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Writer's Alchemy

Permanent Linkby starweaver on Thu Jan 22, 2009 9:32 am

Since I've been writing with more discipline lately, instead of waiting for bursts of inspiration, I've come to see the process a little differently.

Some writers work very organically or spontaneously. They start with a character or a premise and just start writing and see what happens. My own inclinations have always been to be a bit more premeditated than that. I say "a bit more" because I certainly don't have everything worked out in advance, but I do like to have a clear notion of where the story is going, what the characters are like, and what the pivotal points in the plot are. If the story takes place in an unfamiliar setting, I also like to do a little world-building before I start.

What I've been noticing is that something very magic often takes place somewhere during the writing process. The story becomes more than the sum of its parts; it delivers more than I've consciously put into it. This can happen gradually as the story develops, or it can feel like it's happening all at once, when a particularly strong scene goes down on paper. I like to think of this as writer's alchemy - ordinary-looking story elements are transmuted into something rich and meaningful in the crucible that is the act of writing.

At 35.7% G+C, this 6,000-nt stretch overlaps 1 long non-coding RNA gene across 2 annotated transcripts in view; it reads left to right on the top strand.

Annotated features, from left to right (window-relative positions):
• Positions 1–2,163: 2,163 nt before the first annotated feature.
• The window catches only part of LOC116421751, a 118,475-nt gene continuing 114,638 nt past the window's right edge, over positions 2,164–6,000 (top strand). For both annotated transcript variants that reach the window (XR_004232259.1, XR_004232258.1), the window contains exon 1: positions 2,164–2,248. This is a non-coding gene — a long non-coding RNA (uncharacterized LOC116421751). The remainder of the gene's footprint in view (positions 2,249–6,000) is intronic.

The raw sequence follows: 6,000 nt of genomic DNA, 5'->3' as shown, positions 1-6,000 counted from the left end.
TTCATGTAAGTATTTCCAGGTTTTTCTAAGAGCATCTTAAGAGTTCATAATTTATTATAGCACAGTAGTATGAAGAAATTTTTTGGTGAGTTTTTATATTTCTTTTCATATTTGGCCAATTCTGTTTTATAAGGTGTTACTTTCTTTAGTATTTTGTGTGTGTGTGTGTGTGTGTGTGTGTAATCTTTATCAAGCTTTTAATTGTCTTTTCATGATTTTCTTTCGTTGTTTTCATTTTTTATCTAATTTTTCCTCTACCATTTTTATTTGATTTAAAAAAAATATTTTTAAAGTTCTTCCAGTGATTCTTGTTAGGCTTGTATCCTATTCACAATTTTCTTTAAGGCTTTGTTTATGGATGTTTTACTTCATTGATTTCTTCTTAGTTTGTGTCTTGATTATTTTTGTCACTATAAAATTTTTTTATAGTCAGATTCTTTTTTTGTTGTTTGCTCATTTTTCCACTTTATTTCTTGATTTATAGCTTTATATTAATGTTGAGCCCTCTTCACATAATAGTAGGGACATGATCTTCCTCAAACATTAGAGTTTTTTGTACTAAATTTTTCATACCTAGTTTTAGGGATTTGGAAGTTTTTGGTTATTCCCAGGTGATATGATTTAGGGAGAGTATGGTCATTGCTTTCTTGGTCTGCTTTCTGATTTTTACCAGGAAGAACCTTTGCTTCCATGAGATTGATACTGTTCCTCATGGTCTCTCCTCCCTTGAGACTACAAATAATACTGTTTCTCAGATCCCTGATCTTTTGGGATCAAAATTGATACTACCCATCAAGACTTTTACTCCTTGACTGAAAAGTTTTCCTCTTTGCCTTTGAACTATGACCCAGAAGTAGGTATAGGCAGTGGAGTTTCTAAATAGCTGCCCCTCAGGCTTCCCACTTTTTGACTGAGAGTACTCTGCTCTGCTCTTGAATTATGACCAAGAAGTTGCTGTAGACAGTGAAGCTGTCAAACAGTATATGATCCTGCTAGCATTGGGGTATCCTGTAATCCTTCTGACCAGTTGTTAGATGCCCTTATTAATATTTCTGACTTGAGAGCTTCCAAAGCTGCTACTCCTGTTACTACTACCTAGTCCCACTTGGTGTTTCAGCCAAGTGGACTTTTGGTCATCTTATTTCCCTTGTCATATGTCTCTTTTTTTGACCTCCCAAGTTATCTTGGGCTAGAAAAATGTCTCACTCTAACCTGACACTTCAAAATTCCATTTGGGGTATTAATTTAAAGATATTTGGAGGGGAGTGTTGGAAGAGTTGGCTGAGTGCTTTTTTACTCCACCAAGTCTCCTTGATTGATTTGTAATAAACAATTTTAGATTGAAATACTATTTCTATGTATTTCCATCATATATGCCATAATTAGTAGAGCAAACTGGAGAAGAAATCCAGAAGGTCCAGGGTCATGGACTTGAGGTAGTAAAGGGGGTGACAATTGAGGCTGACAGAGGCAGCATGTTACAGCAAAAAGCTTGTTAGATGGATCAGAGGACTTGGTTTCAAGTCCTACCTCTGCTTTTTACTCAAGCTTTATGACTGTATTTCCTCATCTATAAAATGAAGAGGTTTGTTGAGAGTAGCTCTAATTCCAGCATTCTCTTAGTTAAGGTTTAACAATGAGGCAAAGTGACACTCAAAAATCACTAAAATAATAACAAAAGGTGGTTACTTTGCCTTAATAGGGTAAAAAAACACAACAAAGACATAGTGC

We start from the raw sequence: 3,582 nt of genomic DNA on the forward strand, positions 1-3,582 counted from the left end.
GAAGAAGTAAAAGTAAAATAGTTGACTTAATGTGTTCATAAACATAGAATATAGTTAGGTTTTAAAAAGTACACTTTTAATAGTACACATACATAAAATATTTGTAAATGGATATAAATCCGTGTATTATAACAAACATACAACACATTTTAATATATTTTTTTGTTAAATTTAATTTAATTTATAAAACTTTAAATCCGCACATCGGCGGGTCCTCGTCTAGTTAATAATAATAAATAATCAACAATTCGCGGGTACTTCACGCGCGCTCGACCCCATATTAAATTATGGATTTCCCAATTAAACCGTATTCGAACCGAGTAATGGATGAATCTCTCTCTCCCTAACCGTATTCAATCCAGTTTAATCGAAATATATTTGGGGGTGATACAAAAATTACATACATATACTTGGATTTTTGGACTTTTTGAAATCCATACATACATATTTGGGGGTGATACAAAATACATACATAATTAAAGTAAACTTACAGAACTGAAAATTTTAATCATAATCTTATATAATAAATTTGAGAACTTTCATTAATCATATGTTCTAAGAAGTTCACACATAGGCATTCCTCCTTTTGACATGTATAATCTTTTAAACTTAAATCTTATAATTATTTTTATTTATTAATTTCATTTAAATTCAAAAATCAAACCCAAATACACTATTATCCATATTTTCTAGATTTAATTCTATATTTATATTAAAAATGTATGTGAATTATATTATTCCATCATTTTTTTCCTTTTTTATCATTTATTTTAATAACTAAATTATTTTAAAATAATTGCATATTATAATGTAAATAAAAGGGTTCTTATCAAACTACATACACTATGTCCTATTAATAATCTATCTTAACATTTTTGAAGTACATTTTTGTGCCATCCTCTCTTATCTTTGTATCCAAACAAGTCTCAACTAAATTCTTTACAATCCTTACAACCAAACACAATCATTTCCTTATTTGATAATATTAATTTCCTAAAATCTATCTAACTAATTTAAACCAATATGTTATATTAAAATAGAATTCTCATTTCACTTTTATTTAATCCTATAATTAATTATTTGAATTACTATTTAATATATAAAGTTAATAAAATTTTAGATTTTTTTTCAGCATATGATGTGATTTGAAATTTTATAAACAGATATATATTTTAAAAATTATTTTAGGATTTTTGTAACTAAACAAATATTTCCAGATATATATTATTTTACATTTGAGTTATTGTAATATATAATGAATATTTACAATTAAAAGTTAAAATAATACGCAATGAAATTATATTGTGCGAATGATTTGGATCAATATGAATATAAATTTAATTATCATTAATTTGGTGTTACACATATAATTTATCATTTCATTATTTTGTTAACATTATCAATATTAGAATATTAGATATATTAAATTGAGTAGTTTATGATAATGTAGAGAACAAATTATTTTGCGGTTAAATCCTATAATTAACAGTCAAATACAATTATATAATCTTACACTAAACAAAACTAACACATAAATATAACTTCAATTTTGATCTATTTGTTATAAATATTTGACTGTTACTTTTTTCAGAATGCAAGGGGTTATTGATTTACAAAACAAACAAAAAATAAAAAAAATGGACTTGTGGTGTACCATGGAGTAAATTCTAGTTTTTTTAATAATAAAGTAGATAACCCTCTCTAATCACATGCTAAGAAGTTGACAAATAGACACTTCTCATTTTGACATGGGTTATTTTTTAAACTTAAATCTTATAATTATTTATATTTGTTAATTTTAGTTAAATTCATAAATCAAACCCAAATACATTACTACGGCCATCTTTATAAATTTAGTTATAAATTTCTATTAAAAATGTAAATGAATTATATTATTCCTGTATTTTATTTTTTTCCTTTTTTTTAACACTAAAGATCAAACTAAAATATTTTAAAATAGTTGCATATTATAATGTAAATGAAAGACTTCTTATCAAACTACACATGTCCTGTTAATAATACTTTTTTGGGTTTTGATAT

I confess I love the way that feels; it has its own reward for me, irrespective of whether the story will sell or not. It seems that part of what makes this happen is that the basic story elements sort of stew with everything else that's in my mind - recent experiences, images, insights, and wanderings of my curiosity. So these things find a way of expressing themselves even if I don't deliberately set about to include them. Nevertheless, there is something mystical about the experience.

As I have experienced these moments of alchemy, I'm gradually allowing myself to trust my initial ideas more. Rather, I should say, I'm learning to trust the development process. I'm learning not to censor my ideas before I begin to develop them. When reduced to the bare bones of premise and plot, a lot of ideas look drab or unworkable: they seem unoriginal, illogical, or just unexciting. But I have to remind myself that the idea is not the story. The idea is the stone in the stone soup. You have to start with something, but it's the ingredients that go into the pot afterward that make the difference.

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